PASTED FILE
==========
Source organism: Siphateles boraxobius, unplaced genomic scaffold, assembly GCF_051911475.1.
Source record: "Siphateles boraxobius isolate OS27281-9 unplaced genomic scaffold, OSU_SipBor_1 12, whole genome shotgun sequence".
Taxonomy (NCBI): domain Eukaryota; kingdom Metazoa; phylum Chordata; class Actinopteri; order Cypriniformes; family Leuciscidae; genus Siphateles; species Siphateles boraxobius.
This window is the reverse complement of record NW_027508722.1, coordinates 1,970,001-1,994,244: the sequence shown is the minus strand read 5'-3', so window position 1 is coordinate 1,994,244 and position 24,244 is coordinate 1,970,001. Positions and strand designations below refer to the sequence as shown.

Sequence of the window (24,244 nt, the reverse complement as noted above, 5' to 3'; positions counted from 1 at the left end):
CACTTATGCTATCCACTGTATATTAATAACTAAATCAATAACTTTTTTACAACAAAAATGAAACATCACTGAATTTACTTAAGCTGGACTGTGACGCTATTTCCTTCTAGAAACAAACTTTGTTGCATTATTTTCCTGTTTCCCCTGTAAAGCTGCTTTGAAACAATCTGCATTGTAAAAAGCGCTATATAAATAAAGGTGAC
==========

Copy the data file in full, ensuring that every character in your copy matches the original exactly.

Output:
Source organism: Siphateles boraxobius, unplaced genomic scaffold, assembly GCF_051911475.1.
Source record: "Siphateles boraxobius isolate OS27281-9 unplaced genomic scaffold, OSU_SipBor_1 12, whole genome shotgun sequence".
Taxonomy (NCBI): domain Eukaryota; kingdom Metazoa; phylum Chordata; class Actinopteri; order Cypriniformes; family Leuciscidae; genus Siphateles; species Siphateles boraxobius.
This window is the reverse complement of record NW_027508722.1, coordinates 1,970,001-1,994,244: the sequence shown is the minus strand read 5'-3', so window position 1 is coordinate 1,994,244 and position 24,244 is coordinate 1,970,001. Positions and strand designations below refer to the sequence as shown.

Sequence of the window (24,244 nt, the reverse complement as noted above, 5' to 3'; positions counted from 1 at the left end):
CACTTATGCTATCCACTGTATATTAATAACTAAATCAATAACTTTTTTACAACAAAAATGAAACATCACTGAATTTACTTAAGCTGGACTGTGACGCTATTTCCTTCTAGAAACAAACTTTGTTGCATTATTTTCCTGTTTCCCCTGTAAAGCTGCTTTGAAACAATCTGCATTGTAAAAAGCGCTATATAAATAAAGGTGAC